Guatemala's climate is lovely year round and is generally hot throughout the county, making travel possible at any time. The rainy season is generally from May to November. Climate variations are due to altitude and the north has a hot, tropical climate with maximum rainfall between May and September. The coastal regions and north east are hot with a dry season running from November to April and rainy season, which is slightly cooler with temperatures averaging around 68°F (20°C) that runs from May to October. The highlands, including Guatemala City and Antigua, have a pleasant climate with less rainfall than the coast, and cold temperatures at night.
The official currency is the Quetzal (GTQ) divided into 100 centavos. In 2001 the US Dollar became the second official currency alongside the Quetzal and both are accepted. Travellers cheques and major credit cards are accepted, though some more than others. It is recommended to take travellers cheques in US dollars. Cash exchange is easier, but more risky. Visitors are not advised to exchange money at the informal booths on the street. There are ATMs in the towns and cities, which accept American Express and Visa. MasterCard and Diners Club have a more limited acceptance.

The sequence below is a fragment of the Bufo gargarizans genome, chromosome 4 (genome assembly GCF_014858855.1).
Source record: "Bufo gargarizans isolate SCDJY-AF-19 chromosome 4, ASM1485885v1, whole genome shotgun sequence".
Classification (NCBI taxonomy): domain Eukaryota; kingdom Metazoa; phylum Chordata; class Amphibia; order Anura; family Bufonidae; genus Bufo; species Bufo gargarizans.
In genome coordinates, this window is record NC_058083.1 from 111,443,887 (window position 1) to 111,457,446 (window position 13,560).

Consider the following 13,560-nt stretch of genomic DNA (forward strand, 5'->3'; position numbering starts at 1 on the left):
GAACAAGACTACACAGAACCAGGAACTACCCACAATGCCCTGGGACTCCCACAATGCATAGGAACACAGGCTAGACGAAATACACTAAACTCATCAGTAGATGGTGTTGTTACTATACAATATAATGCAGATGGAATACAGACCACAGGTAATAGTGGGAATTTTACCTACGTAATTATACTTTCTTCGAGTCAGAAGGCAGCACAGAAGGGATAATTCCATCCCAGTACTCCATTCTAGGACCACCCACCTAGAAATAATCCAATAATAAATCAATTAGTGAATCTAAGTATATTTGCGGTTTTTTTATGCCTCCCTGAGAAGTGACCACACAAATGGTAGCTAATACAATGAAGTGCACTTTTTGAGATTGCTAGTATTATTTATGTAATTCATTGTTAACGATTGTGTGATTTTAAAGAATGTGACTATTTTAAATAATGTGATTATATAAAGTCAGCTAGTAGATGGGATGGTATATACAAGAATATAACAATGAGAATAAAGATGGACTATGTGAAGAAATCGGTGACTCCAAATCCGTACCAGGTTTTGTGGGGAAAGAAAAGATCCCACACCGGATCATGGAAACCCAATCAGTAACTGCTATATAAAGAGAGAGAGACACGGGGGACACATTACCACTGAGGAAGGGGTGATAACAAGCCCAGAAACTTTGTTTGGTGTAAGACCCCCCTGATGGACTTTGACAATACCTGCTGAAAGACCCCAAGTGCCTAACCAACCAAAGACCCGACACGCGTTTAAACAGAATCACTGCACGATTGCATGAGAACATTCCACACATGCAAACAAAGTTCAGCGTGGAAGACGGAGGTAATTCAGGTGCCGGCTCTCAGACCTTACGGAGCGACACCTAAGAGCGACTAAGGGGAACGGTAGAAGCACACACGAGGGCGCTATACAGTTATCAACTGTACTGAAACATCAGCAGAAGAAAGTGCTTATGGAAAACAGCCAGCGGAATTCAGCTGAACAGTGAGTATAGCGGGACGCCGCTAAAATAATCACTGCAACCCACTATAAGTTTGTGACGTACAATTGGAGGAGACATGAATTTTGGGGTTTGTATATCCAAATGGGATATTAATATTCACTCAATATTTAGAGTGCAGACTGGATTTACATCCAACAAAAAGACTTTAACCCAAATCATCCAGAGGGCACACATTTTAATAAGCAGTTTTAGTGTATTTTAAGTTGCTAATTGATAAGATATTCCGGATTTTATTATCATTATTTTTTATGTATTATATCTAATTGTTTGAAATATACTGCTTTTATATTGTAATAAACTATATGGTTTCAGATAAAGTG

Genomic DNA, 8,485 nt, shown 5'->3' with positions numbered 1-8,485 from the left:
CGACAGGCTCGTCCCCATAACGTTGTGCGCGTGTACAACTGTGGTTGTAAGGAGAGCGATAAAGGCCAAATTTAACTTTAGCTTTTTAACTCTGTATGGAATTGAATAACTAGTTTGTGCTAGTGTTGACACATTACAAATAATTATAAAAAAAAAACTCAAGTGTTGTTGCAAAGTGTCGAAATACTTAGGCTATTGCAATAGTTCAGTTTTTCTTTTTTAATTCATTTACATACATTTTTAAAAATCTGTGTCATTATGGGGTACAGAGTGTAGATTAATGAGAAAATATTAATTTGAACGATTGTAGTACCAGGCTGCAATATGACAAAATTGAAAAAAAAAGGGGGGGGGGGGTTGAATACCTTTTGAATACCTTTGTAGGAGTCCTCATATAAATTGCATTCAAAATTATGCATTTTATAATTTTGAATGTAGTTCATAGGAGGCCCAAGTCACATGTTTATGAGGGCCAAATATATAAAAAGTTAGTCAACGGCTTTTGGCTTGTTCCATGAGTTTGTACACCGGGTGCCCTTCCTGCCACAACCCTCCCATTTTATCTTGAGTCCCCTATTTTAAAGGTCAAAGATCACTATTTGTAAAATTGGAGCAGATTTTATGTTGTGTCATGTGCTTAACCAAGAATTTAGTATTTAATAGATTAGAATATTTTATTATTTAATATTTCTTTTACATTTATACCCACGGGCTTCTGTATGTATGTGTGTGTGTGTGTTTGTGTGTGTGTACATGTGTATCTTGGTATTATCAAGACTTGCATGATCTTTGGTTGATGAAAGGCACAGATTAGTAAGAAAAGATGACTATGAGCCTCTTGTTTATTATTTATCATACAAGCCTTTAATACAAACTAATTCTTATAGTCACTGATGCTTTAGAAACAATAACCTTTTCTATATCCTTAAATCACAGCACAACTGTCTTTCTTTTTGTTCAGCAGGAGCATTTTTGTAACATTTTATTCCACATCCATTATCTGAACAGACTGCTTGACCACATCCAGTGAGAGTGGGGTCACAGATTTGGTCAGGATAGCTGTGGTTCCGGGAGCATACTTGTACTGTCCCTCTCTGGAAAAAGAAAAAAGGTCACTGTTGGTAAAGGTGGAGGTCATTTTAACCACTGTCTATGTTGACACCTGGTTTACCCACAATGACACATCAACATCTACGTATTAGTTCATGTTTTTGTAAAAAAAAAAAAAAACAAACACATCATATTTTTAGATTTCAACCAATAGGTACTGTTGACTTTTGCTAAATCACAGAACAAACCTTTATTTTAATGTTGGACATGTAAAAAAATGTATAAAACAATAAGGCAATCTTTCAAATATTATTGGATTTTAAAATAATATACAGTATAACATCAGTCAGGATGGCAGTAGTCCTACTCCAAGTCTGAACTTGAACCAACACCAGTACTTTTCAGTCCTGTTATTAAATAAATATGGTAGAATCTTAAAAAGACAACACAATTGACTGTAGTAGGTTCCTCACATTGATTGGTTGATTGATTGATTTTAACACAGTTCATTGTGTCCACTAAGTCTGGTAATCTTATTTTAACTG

It is strongly recommended that all foreign passengers to Guatemala hold return or onward tickets, and the necessary travel documentation for their next destination. Note that the period of stay for visa-exempt nationals is 90 days; however, 90-day extensions can be organised through the Immigration Office. For nationals requiring a visa, the consulate issuing the visa will advise visitors about the amount of deposit to be paid at the port of entry in Guatemala, which will be refunded if the visitor leaves Guatemala within one year. NOTE: It is highly recommended that your passport has at least six months validity remaining after your intended date of departure from your travel destination. Immigration officials often apply different rules to those stated by travel agents and official sources.